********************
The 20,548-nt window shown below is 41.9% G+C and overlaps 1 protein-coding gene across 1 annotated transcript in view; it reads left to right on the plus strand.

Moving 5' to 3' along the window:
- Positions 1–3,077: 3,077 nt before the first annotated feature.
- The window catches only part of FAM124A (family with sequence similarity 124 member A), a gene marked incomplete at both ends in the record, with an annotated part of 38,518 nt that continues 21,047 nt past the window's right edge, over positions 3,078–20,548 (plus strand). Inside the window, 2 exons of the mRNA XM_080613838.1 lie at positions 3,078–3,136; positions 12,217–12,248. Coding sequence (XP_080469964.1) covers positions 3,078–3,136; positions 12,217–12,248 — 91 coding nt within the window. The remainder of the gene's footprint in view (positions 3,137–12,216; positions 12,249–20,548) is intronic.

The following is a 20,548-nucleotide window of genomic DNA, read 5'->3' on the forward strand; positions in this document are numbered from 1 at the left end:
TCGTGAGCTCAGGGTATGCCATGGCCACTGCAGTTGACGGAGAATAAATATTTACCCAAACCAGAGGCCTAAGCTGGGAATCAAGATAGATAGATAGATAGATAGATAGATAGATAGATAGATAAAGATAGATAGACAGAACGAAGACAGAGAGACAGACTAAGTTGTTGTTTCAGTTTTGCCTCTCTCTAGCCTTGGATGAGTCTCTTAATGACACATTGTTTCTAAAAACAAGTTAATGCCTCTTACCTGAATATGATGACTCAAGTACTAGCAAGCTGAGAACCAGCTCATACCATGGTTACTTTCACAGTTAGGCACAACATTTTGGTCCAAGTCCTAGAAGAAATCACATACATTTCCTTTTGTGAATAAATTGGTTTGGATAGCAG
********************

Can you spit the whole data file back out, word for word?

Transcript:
The 20,548-nt window shown below is 41.9% G+C and overlaps 1 protein-coding gene across 1 annotated transcript in view; it reads left to right on the plus strand.

Moving 5' to 3' along the window:
- Positions 1–3,077: 3,077 nt before the first annotated feature.
- The window catches only part of FAM124A (family with sequence similarity 124 member A), a gene marked incomplete at both ends in the record, with an annotated part of 38,518 nt that continues 21,047 nt past the window's right edge, over positions 3,078–20,548 (plus strand). Inside the window, 2 exons of the mRNA XM_080613838.1 lie at positions 3,078–3,136; positions 12,217–12,248. Coding sequence (XP_080469964.1) covers positions 3,078–3,136; positions 12,217–12,248 — 91 coding nt within the window. The remainder of the gene's footprint in view (positions 3,137–12,216; positions 12,249–20,548) is intronic.

The following is a 20,548-nucleotide window of genomic DNA, read 5'->3' on the forward strand; positions in this document are numbered from 1 at the left end:
TCGTGAGCTCAGGGTATGCCATGGCCACTGCAGTTGACGGAGAATAAATATTTACCCAAACCAGAGGCCTAAGCTGGGAATCAAGATAGATAGATAGATAGATAGATAGATAGATAGATAGATAAAGATAGATAGACAGAACGAAGACAGAGAGACAGACTAAGTTGTTGTTTCAGTTTTGCCTCTCTCTAGCCTTGGATGAGTCTCTTAATGACACATTGTTTCTAAAAACAAGTTAATGCCTCTTACCTGAATATGATGACTCAAGTACTAGCAAGCTGAGAACCAGCTCATACCATGGTTACTTTCACAGTTAGGCACAACATTTTGGTCCAAGTCCTAGAAGAAATCACATACATTTCCTTTTGTGAATAAATTGGTTTGGATAGCAG